Trying to get pregnant? Make sure you know the bottom line on baby-making—what you don't understand can affect your bub-to-be's health.
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Pregnancy is a time of hope and excitement, but for many women it is also a nine-month-long, emotional-roller-coaster ride—much of it downhill. “Mood swings, mixed feelings, anxiety and irritability are all normal,” says Ariadna Cymet Lanski, Psy.D., a clinical psychologist with the Chicago School of Professional Psychology who specializes in prenatal and postnatal counseling in her private practice. “But even if you feel really down and anxious, there’s so much you can do to feel better,” she adds. Here are the five most effective ways to smooth out the bumps:
Get a handle on existing problems
Many women experience either a first episode or a recurrence of a pre-existing mood or anxiety disorder during pregnancy, says Margaret Howard, Ph.D., clinical director of a pregnancy and postpartum psychiatric day program at the Women and Infants’ Hospital in Providence, R.I., and a clinical associate professor of psychiatry and human behavior at Brown University.
Pre-existing problems can make things worse. If you’re already on medication, a psychiatrist who specializes in prenatal mental health can prescribe treatment that is safe for you and your baby. If you have a tendency toward depression, anxiety or similar problems—and even if you don’t—be on the lookout for symptoms. Seek treatment if you experience sadness or anxiety severe enough to interfere with eating, sleep, work or relationships for several days in a row, Howard advises. Also, don’t be alarmed if pregnancy stirs up difficult emotions stemming from unresolved loss, trauma or sexual abuse; therapy can help. “The message is: Don’t suffer in silence,” Howard says.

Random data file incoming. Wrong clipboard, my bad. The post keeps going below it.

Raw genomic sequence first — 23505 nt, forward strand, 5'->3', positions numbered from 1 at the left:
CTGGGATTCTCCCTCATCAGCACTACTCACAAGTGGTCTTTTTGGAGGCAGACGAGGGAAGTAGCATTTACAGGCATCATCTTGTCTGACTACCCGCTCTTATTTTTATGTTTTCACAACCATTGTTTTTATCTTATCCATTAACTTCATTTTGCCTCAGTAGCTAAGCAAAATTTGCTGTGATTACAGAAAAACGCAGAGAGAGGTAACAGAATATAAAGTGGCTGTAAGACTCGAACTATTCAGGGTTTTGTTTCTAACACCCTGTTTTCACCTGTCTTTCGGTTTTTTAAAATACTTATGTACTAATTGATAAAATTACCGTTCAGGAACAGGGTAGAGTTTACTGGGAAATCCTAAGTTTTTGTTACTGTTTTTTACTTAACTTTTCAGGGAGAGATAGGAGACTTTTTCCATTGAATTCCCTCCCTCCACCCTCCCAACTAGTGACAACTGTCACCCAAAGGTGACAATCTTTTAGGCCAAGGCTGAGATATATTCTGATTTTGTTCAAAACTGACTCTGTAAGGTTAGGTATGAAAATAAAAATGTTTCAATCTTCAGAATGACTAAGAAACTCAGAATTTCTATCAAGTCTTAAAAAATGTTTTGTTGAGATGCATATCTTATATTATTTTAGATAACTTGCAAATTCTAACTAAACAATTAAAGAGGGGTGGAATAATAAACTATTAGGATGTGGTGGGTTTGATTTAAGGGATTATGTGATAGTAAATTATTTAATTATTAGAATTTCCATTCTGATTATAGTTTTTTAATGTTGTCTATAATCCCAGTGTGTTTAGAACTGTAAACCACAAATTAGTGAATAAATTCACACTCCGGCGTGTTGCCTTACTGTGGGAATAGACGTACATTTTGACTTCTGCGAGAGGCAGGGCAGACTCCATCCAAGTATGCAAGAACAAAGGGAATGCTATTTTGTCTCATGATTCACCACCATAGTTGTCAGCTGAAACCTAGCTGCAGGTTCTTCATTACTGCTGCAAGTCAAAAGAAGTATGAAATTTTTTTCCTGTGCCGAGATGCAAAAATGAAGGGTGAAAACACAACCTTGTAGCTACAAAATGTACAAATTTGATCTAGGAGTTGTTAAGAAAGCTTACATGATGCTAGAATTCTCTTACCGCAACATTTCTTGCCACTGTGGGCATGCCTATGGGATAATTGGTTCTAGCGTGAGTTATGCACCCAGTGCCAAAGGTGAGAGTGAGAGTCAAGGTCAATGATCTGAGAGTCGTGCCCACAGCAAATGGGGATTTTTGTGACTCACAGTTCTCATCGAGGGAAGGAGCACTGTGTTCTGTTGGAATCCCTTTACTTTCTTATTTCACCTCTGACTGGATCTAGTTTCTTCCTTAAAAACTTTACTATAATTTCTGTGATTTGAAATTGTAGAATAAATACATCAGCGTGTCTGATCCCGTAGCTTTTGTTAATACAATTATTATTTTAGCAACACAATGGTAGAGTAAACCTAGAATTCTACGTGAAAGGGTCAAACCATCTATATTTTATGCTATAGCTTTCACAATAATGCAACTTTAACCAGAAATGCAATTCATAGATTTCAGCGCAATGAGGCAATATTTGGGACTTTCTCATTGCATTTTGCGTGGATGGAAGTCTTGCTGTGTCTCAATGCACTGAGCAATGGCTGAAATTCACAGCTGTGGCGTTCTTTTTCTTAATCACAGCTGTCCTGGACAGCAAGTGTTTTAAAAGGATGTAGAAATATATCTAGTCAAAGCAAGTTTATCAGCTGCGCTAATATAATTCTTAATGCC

Reach out to others
Being isolated can be a downer. “Negative thinking can spiral when you are alone,” Howard explains. One solution is to reach out to friends, family and other women in settings like your childbirth class.
“Pregnancy and birth is not something nature intended for us to do alone,” Lanski says. “Women do really well when they connect with other women who are having similar experiences.” Build your support network by letting people know how you feel and specifying how they can help now and after the baby is born.
Build a better partnership
Research shows couples' satisfaction with their relationship drops after a baby is born. However, if you anticipate this and work on your relationship before you are sleep-deprived, you increase your chances of navigating the transition to parenthood smoothly.
"Share your experiences, even negetive ones, can be a relief to you both," Lanski says. Also stem anxiety by working out your post-baby financial and child care plan together while your're still pregnant. If you reach an impasse and find yourself getting more upset, try couples counseling.
Make time for fun, too. Plan "dates" and do something you both love so you can laugh together. "Time to connect stregthens your shared joy and your partnership," Lanski explains.
Simplify your life
Trying to be Superwoman can be exhausting and depressing, especially when pregnancy and motherhood add new demands on your energy and schedule. Set aside a few hours to reassess your life. List your responsibilities, the time they require and the rewards you reap, and try to let go of any that are not essential. Learn to say "no."
Relax and relieve stress
The stress hormone cortisol can cross the placenta, so excessive stress isn’t just hard on you, it’s also hard on the baby, says expert Margaret Howard, Ph.D. Yoga, meditation and aerobic exercise have been proven to reduce stress, but find what works for you. Breathe deeply, go to bed early or take walks. “Caring for yourself and taking breaks are not luxuries,” says psychologist Ariadna Cymet Lanski. “They’re essential to your mental health and the well-being of your baby.” Best of all, they can make the ride of your life—pregnancy and motherhood—more fun.